This is the most common remedy – where compensation is awarded in respect of financial loss only.
Generally, the maximum compensation is 2 years’ pay. If you were dismissed for making a protected disclosure, the maximum is 5 years’ pay. You cannot claim any compensation for such matters as injury to your feelings or stress caused by the dismissal.
Compensation takes the following into account:
- Present loss – your loss of earnings from the date of the dismissal to the hearing of your claim. Any money you earn during this period is deducted from this amount, and any payment you received in lieu of notice when you were dismissed. By law, you must try to lessen your losses during the period from your dismissal to the hearing by being available for and seeking alternative employment. If you have no actual loss because, for example, you took up other employment immediately after your dismissal, you are entitled to a token compensation of 4 weeks’ pay.
- Future loss – an assessment of your future loss, based on how long you are likely to take to get alternative work.
- Pension loss – a calculation of how the unfair dismissal has affected your pension entitlements.
- Loss of statutory protection - a calculation dealing with protection you may have lost under the unfair dismissals, redundancy and minimum notice legislation.
- Contributory conduct – a calculation that takes into account any conduct by you that contributed to the dismissal, even though it was an unfair dismissal. The degree of contribution is stated as a percentage and your overall award is reduced by the same percentage.
Fixed-term or specified-purpose contracts
A fixed-term contract is a contract of a specific length, agreed by you and your employer from the outset. A specified-purpose contract is also of a limited duration and is expected to end when the job is completed, but neither you nor your employer know from the outset how long it will take.
Dismissal at the end of a contract
Dismissal at the end of a fixed-term or specified-purpose contract may be considered unfair under the Unfair Dismissals Acts. However, the employer can prevent this by meeting these 3 conditions:
- The contract must be in writing and must set out the specific duration of the fixed-term contract or, in the case of a specified-purpose contract, the object of the contract.
- The contract must be signed by both the employee and the employer.
- The contract must contain a specific clause stating that the expiry of the contract will not make it liable to a claim under the Unfair Dismissals Acts. If these conditions are not met, then you may be able to claim for unfair dismissal despite having been employed under a fixed-term or specified-purpose contract, as long as you are eligible to claim (see ‘Rules’ above).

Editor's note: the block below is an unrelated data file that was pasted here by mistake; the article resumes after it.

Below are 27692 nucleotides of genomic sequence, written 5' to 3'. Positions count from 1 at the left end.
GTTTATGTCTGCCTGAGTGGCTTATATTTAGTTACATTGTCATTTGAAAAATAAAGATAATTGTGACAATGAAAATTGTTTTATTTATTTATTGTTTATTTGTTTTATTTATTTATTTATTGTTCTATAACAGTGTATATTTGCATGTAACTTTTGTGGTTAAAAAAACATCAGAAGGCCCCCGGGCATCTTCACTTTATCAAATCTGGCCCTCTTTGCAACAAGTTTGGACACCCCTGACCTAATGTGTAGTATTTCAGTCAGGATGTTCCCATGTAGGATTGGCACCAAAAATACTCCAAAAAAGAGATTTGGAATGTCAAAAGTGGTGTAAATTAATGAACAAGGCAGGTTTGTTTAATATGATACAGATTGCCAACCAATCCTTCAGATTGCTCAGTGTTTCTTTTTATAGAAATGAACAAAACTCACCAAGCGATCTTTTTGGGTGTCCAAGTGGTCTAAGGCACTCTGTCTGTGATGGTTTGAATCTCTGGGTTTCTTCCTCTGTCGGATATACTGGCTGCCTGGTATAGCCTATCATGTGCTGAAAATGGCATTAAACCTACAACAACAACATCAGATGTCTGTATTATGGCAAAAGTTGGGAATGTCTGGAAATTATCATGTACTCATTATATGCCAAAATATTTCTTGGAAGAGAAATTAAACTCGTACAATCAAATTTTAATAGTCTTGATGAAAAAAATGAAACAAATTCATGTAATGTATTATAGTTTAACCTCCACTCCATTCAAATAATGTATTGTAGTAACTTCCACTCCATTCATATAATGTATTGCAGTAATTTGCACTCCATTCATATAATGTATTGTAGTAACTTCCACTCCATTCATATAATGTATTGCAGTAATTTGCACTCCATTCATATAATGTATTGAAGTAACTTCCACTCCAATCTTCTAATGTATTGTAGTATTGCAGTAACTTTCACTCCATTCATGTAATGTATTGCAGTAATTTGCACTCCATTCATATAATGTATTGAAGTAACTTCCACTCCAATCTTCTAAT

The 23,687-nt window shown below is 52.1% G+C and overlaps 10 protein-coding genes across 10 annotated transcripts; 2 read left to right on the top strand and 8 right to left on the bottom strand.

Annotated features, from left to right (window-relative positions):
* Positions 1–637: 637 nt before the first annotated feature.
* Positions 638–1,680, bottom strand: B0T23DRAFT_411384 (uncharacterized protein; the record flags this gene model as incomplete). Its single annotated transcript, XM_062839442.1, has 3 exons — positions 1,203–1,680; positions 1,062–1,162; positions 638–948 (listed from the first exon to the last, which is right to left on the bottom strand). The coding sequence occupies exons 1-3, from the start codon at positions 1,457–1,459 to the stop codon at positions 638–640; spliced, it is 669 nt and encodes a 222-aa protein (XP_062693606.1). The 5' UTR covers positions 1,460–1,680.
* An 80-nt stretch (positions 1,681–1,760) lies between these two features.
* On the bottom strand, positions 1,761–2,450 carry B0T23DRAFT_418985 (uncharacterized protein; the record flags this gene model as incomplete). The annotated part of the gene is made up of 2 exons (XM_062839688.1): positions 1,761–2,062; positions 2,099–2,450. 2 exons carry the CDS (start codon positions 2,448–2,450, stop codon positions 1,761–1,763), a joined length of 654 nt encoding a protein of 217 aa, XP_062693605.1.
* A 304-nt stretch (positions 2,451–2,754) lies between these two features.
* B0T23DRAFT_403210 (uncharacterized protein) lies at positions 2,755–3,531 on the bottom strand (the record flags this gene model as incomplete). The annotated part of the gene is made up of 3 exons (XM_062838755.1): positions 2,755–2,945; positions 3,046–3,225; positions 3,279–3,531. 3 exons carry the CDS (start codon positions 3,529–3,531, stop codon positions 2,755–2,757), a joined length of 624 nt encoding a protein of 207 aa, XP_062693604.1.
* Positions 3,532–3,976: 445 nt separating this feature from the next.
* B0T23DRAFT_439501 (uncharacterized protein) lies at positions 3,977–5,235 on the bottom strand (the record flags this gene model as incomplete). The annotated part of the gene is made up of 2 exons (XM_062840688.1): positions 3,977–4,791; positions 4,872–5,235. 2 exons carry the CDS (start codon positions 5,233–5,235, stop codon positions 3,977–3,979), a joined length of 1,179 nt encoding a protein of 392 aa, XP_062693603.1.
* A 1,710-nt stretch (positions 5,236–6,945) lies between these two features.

Successive fixed-term contracts
Employees cannot be employed on a series of fixed-term contracts indefinitely.
If an employee whose employment started on or after 14 July 2003 has been employed on 2 or more continuous fixed-term contracts, the total duration of those contracts may not exceed 4 years. After this, if the employer wants the employee to continue in the job, they must be employed under a contract of indefinite duration.
The only exception to this statutory provision is where there are objective grounds justifying the renewal of a fixed term contract. The employer must be able to demonstrate that a further renewal is appropriate and necessary to achieve a legitimate objective.
The Unfair Dismissal Acts contain a provision aimed at ensuring that successive temporary contracts are not used in order to avoid that legislation. Where a fixed-term or specified-purpose contract expires and the individual is re-employed within 3 months, the individual is deemed to have continuous service.
Therefore, even if an employer excludes the unfair dismissals legislation in the manner described above, an adjudicator of the Workplace Relations Commission will consider whether the use of such contracts was wholly or partly to avoid the employee having the protection of the unfair dismissals legislation. If it is considered that this was the case and the contracts were not separated by more than 3 months and the job was at least similar, then the case can be dealt with as if there was continuous employment and the employer will be required to justify the dismissal in the normal manner.
How to make a complaint
If you wish to make a claim for unfair dismissal, you should do so within 6 months of the date of dismissal. This time limit may be extended to 12 months if there are reasonable circumstances which prevented you from bringing the compliant within the normal limit.
Complaints will be referred for investigation to an adjudication officer. All decisions of an adjudication officer can be appealed to the Labour Court.
For information on seeking redress under the Acts contact Workplace Relations Commission's Information and Customer Service.